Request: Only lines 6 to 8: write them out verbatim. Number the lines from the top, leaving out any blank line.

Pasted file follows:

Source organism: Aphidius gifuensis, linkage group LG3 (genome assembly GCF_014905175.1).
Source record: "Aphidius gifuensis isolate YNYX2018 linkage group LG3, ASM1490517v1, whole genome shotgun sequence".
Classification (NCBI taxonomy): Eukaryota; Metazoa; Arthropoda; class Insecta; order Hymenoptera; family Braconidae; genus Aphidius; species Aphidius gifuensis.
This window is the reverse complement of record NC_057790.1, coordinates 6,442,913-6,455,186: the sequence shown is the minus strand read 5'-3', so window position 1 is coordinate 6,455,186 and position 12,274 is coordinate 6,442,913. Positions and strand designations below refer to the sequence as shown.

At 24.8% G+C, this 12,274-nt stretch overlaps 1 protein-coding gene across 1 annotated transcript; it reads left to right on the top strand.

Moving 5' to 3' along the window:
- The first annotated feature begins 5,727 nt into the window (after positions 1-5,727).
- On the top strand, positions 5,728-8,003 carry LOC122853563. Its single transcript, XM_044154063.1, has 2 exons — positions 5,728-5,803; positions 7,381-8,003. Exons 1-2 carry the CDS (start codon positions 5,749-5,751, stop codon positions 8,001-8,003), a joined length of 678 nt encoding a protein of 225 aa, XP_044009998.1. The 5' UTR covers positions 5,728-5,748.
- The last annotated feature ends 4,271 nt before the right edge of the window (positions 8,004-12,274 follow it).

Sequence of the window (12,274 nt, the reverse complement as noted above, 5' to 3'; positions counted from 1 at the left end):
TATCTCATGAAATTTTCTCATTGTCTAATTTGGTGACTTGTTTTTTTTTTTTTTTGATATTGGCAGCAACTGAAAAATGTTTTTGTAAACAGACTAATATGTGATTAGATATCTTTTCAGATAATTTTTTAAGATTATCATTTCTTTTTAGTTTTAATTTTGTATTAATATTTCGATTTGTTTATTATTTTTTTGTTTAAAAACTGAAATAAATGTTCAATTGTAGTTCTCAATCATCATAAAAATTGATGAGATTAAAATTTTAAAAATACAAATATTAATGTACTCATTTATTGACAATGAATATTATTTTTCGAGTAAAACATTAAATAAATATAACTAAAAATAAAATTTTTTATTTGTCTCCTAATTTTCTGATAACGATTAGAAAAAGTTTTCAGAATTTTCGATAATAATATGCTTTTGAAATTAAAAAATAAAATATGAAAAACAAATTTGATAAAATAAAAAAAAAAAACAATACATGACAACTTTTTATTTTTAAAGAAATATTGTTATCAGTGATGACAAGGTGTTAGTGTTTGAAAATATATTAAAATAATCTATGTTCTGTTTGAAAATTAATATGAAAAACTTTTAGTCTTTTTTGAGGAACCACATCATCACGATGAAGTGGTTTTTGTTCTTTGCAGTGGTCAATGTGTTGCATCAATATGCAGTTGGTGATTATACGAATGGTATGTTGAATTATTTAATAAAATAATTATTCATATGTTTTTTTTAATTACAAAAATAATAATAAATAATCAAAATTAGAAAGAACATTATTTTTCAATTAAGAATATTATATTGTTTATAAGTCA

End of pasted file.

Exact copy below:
Moving 5' to 3' along the window:
- The first annotated feature begins 5,727 nt into the window (after positions 1-5,727).
- On the top strand, positions 5,728-8,003 carry LOC122853563. Its single transcript, XM_044154063.1, has 2 exons — positions 5,728-5,803; positions 7,381-8,003. Exons 1-2 carry the CDS (start codon positions 5,749-5,751, stop codon positions 8,001-8,003), a joined length of 678 nt encoding a protein of 225 aa, XP_044009998.1. The 5' UTR covers positions 5,728-5,748.